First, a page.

Democratic Party Leadership Moves Monthly Meeting to Avoid Protests
By Sara Kent
Six months ago news broke about Sandy Naranjo, a young mother, progressive activist, and passionate labor advocate filing a lawsuit against one of the most powerful men in San Diego.
Mickey Kasparian, President of United Foodservice and Commercial Workers (UFCW) Local 135 was named in the complaint, which included claims of gender discrimination and retaliation she experienced while working at the Union. Kasparian was then also President of the San Diego and Imperial Counties Labor Council.
That litigation is ongoing.
A week later Isabel Vasquez filed a second lawsuit exposing shameful secrets she carried for nearly 15 years working under Kasparian. Isabel had retired six months prior, but after hearing Sandy’s story decided her continued silence was not an option.
That litigation is ongoing.
While on a planned holiday break, Anabel Arauz, who at the time still worked at the same Local, was contacted regarding the litigation. She indicated that she had known Isabel since she was 17, loved her like a second mother, and said, “if Isabel says it happened, it happened.”
Anabel went on to experience three months of workplace hardships following that conversation, eventually being fired, and filing yet another lawsuit.
It seems appropriate to set down a timeline for clarification and reflection on this unfortunate six month anniversary, given the many moving pieces, purposefully confusing narratives put forth by some involved, and events that have happened since.
Recent public misstatements necessitate prefacing this timeline with this statement from Dan Gilleon, the attorney for all three women:
“Kasparian is still trying to get the Judge to throw the cases out. His problem: the constitutional right to a jury trial. Kasparian keeps asking the Judge to dismiss the cases because he does not want to face a jury of his peers. I understand why he’s afraid. Despite what Kasparian has been saying to anyone who will listen, our cases are alive and well.“
December 15, 2016: Complaint filed by Sandy Naranjo, alleging gender discrimination, retaliation, disability retaliation, and wrongful termination.
December 19, 2016: Complaint filed by Isabel Vasquez, alleging approximately 13 years of quid pro quo sexual harassment.
December 28, 2016: Letter to AFL-CIO regarding then-Labor Council President Kasparian’s divisive actions at the Labor Council, including blaming gender discrimination and quid pro quo sexual harassment litigation against him on other member organizations.
January 4, 2017: Anabel returns from vacation and is confronted upon arrival about her boyfriend’s social media posts regarding the two lawsuits.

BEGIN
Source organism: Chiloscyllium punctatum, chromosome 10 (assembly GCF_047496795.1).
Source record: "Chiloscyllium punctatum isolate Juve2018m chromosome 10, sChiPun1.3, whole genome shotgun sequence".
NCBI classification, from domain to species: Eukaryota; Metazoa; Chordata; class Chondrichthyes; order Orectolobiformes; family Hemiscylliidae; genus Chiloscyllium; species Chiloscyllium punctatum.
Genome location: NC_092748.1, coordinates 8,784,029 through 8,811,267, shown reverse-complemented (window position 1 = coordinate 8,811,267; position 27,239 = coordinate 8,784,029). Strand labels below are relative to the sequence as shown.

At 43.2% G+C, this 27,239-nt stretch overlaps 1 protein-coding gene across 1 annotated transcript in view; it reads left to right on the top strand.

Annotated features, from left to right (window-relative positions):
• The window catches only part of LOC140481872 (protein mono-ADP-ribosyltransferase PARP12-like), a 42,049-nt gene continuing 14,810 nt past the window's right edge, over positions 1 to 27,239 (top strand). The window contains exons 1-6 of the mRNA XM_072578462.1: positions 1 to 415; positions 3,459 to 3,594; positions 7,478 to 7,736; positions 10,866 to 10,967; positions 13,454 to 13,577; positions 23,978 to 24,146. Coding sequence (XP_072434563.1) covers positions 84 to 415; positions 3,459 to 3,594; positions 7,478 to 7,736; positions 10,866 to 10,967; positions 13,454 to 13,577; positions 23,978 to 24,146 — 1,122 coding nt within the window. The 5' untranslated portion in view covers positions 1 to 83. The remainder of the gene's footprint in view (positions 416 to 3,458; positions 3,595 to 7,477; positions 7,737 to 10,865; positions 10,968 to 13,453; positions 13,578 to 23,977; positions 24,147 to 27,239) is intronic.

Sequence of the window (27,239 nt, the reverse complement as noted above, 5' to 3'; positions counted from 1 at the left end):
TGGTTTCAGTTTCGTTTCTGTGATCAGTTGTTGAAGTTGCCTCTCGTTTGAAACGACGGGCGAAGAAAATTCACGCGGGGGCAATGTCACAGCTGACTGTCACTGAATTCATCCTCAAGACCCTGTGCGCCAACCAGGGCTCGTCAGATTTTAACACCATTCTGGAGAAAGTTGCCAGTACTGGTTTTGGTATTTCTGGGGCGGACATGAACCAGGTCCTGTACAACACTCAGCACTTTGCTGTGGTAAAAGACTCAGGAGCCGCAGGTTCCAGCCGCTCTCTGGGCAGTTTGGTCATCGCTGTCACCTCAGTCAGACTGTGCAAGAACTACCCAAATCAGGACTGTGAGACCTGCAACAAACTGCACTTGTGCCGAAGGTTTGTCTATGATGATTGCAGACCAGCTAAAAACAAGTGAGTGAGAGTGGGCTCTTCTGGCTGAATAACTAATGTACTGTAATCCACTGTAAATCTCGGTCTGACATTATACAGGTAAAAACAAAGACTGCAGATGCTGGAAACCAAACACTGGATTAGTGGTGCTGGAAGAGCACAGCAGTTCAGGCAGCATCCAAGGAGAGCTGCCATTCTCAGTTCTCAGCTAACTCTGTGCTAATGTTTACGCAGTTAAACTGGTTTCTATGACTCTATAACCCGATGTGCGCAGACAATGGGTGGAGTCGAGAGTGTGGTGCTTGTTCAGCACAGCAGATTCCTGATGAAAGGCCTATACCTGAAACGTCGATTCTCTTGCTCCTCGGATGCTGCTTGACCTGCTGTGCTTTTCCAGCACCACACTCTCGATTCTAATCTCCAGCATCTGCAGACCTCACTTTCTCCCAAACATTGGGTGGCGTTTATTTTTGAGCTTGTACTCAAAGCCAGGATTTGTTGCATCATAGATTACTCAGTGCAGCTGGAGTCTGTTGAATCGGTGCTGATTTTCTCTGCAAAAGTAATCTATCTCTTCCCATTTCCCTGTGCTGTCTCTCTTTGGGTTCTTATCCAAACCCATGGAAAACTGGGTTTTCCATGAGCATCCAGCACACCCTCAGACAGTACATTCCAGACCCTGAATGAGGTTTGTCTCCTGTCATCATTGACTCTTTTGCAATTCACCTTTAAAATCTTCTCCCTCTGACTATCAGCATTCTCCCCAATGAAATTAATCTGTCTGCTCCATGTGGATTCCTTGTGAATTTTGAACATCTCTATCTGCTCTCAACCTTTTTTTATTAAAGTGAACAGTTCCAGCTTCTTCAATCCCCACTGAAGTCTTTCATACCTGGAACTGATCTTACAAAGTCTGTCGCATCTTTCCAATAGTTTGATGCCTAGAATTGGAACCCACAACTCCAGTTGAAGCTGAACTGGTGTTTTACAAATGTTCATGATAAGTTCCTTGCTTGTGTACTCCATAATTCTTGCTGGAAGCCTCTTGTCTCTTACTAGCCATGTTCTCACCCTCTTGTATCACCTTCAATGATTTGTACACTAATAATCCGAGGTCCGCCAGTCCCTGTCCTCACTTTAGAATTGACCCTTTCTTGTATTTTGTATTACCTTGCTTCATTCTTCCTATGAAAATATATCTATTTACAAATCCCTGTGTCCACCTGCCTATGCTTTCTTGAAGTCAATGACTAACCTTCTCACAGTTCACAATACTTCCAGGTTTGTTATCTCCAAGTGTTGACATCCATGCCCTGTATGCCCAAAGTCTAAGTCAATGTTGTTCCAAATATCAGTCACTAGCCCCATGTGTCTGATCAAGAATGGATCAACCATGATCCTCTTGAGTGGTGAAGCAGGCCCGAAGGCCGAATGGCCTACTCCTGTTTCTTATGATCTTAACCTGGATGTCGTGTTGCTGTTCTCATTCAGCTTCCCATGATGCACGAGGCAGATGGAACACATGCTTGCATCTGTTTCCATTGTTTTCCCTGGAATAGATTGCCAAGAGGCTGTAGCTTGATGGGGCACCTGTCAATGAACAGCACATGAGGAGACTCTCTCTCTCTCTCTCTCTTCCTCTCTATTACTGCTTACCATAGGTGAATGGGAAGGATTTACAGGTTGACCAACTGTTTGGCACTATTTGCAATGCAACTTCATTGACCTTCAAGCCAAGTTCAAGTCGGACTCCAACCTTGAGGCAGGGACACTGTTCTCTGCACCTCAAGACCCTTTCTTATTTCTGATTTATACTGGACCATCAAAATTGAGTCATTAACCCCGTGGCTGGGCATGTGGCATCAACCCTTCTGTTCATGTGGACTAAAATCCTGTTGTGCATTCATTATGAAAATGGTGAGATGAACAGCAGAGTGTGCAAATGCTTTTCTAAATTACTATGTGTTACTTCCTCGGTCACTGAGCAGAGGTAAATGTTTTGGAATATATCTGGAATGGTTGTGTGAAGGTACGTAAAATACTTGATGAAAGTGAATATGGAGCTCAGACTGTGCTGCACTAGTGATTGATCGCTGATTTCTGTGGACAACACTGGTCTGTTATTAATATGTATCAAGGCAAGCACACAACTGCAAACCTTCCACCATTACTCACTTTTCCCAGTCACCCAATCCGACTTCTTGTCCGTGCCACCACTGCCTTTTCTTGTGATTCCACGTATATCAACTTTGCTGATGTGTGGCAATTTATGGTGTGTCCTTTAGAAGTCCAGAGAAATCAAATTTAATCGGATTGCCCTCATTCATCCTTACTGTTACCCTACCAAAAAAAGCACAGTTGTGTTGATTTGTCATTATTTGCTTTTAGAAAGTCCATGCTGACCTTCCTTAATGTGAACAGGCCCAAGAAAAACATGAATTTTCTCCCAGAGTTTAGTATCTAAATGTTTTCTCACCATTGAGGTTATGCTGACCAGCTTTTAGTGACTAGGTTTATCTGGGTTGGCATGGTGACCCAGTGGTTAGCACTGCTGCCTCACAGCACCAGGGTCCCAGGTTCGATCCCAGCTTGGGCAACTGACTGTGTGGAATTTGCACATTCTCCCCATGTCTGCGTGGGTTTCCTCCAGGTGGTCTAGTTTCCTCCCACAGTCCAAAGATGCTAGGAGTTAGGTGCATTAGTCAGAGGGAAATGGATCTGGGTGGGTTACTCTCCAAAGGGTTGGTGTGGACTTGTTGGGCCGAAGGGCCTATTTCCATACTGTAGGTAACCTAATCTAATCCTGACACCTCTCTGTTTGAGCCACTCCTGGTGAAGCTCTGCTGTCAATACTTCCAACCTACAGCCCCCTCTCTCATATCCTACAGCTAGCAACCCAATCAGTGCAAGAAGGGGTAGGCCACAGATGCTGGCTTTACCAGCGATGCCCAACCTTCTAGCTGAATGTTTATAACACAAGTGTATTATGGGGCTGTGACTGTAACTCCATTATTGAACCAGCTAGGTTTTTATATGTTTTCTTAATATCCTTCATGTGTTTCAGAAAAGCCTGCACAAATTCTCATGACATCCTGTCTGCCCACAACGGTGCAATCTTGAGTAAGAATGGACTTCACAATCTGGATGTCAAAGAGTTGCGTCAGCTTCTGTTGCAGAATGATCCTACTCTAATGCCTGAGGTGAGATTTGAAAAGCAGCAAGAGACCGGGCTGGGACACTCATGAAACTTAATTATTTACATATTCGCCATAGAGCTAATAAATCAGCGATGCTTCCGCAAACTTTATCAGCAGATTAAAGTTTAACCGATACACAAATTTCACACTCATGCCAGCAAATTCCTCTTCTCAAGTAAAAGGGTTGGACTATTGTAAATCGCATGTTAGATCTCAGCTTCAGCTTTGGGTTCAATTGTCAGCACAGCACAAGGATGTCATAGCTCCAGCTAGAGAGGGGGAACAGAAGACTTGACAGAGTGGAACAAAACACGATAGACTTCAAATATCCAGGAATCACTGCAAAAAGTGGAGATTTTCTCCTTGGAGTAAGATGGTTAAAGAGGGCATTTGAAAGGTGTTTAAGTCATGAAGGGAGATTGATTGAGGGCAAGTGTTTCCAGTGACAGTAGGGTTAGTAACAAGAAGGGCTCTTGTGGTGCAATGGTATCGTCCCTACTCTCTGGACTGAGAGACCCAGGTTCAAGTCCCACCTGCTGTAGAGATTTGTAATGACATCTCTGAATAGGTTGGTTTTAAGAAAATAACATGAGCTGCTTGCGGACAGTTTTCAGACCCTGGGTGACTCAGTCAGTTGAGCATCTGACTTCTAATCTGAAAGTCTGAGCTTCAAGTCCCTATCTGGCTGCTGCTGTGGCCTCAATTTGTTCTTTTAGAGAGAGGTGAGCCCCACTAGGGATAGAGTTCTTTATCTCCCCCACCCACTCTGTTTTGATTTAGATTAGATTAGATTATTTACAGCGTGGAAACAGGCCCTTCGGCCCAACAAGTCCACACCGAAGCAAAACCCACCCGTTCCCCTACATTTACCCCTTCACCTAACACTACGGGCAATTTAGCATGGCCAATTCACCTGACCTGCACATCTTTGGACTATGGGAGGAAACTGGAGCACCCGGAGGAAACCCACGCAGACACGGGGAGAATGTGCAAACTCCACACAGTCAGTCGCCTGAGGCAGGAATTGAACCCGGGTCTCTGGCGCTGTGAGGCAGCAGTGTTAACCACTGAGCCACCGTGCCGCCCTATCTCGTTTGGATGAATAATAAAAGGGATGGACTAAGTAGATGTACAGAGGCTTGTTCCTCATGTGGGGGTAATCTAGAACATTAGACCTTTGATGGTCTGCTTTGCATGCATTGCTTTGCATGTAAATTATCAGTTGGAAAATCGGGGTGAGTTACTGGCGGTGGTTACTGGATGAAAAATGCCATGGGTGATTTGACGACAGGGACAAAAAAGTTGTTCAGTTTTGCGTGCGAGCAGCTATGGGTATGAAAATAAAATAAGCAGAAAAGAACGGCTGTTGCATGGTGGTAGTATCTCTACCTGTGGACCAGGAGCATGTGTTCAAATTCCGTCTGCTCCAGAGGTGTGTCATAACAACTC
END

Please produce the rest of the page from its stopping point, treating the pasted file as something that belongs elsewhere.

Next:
January 6, 2017: Anabel is demoted to “internal research organizer” (nonexistent position).
January 7, 2017:
- Department of Fair Employment and Housing Complaint was filed by Anabel Arauz, alleging functional demotion and retaliation for expressing loyalty to Vasquez as a potential character witness.
- Democratic Party Assembly Delegate (ADem) elections: Sandy Naranjo was the highest vote-getter in the 80th district despite attempts by others to organize against her.
- The first rally held supporting Sandy and Isabel outside the election location at International Association of Machinists and Aerospace Workers offices in Chula Vista.
January 25, 2017:
- Two hours prior to a Labor Council delegates meeting, Anabel Arauz was informed by UFCW officer Richard Barrera that she had been removed as a delegate.
- Former San Diego Council Member Donna Frye and Irene McCormack authored this letter to delegates of the San Diego and Imperial Counties Labor Council and UFCW Local 135 membership.
January 30, 2017: A letter signed by San Diego Woman’s Democratic Club of San Diego County urged the San Diego County Democratic Party to remove Mickey Kasparian as a Party delegate.
January 31, 2017: In the context of a conversation between Sara Kent and San Diego Democratic Party Chair Jessica Hayes regarding the Woman’s Club letter, Hayes insisted that legal proceedings were the most appropriate avenue for the women’s complaints against Kasparian. She went on to say it would have been better for Bob Filner to remain in office while the litigation against him ran its course (despite several cases concluding the women were telling the truth). Specifically, she said: “better than Faulconer.”
February 1, 2017
- A letter from 46 San Diego Democrats and Progressives was sent to to the Executive Boards of UFCW Local 135, the San Diego and Imperial Counties Labor Council, and the San Diego County Democratic Party requesting an independent investigation into the claims against Kasparian
- Anabel Arauz was sent to temporarily work in Utah to isolate and punish her.
- San Diego CityBeat called for Kasparian’s resignation.
February 2, 2017: AFT Local 1931 executive board voted to issue a Statement on Allegations against Mickey Kasparian.
February 3, 2017: A complaint was filed by Naranjo against UFCW’s internal union, the Federation of Agents and International Representatives (FAIR) for improper handling of a labor grievance.
February 8, 2017: An AFL-CIO investigation of Labor Council actions by Kasparian underway.
March 7, 2017: The San Diego Democratic Party Executive Board was advised by Chair Jessica Hayes against acting on the San Diego Woman’s Democratic Club Letter requesting Kasparian’s removal as a delegate.
March 9, 2017: A complaint was filed by Nohelia Ramos Campos claiming employee discrimination with California’s Department of Fair Employment and Housing against San Diego’s chapter of the Alliance of Californians for Community Empowerment (receives funding from UFCW). Campos claims she was discriminated against as retaliation for posting comments supportive of the women with claims against him on her personal social media page and refusing to express support for Kasparian.
March 21, 2017:
- In the San Diego Democratic Party Central Committee: a motion for removal of Mickey Kasparian as a party delegate was voted down due to lacking Provisions in the Bylaws.
- Party Chair Jessica Hayes preemptively published a statement before Central Committee meeting regarding the inappropriateness of specific form of a request to the Party website; did not provide leadership via proactive discussion on possible remedies nor recommendations for Bylaws modifications.